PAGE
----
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The sad truth is, factory farming is factory farming, whether its organic or conventional. They're organic by certification, but you'd never know it if you saw their farming practices.
As Michael Pollan, best-selling book author and organic supporter, said in an interview with Organic Gardening, .
One of the things I like to do on my blogs is bust commonly held myths that I think matter.
For example, I get really annoyed when I hear someone say sharks don't get cancer (I'll save that rant for another day).
And, shockingly, the actual volume usage of pesticides on organic farms is not recorded by the government.
Why the government isn't keeping watch on organic pesticide and fungicide use is a damn good question, especially considering that many organic pesticides that are also used by conventional farmers are used more intensively than synthetic ones due to their lower levels of effectiveness.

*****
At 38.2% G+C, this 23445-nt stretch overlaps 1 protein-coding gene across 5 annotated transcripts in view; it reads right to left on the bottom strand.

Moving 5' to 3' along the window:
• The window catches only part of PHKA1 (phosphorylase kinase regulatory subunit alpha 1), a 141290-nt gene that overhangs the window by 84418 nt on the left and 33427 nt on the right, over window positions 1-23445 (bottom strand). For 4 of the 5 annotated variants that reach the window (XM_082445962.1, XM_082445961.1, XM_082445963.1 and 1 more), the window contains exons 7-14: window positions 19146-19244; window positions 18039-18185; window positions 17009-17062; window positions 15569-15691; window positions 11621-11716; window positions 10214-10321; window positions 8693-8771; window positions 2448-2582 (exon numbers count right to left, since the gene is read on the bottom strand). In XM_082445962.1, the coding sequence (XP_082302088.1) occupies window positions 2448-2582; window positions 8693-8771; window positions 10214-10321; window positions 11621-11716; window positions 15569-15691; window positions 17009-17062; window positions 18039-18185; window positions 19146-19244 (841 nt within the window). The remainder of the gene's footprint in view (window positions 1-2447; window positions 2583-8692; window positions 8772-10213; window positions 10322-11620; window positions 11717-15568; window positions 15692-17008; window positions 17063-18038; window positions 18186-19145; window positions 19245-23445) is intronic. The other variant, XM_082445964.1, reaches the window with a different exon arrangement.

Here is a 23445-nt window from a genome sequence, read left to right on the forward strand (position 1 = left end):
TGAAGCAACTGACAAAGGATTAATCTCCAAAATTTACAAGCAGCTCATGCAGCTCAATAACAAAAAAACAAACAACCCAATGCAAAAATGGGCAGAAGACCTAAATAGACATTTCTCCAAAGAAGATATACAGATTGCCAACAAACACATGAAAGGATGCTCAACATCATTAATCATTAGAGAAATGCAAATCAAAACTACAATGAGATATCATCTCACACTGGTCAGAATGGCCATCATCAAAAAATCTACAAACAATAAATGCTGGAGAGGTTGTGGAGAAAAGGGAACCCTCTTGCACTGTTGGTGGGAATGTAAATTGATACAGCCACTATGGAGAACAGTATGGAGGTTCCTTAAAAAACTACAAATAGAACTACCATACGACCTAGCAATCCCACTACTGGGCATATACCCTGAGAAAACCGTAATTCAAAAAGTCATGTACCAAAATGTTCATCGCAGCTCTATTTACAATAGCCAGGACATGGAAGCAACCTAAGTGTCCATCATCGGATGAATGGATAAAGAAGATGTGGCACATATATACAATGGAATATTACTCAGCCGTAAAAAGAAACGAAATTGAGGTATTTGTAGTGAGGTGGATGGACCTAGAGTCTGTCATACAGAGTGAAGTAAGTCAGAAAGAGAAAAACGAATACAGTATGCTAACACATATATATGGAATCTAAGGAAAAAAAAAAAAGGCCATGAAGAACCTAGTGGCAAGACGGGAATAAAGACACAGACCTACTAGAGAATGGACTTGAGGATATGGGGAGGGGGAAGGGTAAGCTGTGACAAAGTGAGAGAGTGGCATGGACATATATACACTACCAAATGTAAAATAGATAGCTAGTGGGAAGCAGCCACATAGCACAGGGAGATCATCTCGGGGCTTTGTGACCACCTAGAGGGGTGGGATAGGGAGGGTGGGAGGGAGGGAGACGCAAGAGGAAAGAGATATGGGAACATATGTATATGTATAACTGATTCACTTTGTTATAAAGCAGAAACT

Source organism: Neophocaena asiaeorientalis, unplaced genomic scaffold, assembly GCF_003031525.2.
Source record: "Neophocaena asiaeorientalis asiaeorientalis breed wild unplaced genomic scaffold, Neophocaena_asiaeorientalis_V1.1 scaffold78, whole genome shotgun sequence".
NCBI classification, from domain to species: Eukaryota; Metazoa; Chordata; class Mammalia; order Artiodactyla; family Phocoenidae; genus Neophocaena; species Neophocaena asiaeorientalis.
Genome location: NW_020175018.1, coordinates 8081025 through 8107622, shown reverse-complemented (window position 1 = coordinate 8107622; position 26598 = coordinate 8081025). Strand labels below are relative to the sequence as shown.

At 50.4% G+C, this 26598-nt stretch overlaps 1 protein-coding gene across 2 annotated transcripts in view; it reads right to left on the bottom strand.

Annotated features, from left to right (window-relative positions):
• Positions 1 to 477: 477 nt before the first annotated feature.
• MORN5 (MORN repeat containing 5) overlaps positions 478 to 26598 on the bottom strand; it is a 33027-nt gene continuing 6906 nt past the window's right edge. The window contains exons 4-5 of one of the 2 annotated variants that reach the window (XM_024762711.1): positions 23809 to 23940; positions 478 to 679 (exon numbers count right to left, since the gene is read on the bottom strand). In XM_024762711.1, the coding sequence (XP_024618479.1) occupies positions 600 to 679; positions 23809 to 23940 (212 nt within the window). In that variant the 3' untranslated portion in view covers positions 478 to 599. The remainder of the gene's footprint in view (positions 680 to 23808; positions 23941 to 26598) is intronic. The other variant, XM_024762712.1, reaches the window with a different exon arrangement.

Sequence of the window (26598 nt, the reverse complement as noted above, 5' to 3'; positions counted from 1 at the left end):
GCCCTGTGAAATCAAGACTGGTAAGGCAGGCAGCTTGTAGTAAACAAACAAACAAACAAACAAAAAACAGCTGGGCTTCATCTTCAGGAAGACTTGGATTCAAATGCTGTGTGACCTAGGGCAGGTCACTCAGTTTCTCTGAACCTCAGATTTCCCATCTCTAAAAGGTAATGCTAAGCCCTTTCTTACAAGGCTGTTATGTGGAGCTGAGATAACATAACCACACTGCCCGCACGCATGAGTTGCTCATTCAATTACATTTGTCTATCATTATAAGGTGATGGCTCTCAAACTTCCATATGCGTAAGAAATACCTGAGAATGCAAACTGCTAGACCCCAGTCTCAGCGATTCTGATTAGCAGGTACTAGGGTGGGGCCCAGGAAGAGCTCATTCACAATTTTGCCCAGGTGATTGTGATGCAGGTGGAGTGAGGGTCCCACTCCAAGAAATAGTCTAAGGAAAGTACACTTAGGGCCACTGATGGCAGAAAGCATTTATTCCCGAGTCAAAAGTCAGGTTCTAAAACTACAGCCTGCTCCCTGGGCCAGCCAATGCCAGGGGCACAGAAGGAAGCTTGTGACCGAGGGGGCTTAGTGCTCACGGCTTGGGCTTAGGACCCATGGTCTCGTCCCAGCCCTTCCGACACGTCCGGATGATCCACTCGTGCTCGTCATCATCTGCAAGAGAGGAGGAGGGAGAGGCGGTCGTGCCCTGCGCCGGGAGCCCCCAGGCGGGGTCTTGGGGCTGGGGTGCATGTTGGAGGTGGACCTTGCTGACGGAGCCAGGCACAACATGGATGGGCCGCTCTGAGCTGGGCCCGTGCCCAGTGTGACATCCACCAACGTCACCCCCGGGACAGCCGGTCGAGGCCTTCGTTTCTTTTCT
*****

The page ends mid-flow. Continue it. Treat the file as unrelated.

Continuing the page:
There are some definite upsides and benefits that come from many organic farming methods.
For example, the efforts of organic farmers to move away from monocultures, where crops are farmed in single-species plots, are fantastic; crop rotations and mixed planting are much better for the soil and environment.
My goal in this post isn't to bash organic farms, instead, it's to bust the worst of the myths that surround them so that everyone can judge organic farming based on facts.
From now onward, posts that attack conventionally believed untruths will fall under a series I'm going to call "Mythbusting 101." Ten years ago, Certified Organic didn't exist in the United States.
Yet in 2010, a mere eight years after USDA's regulations officially went into effect, organic foods and beverages made .7 billion.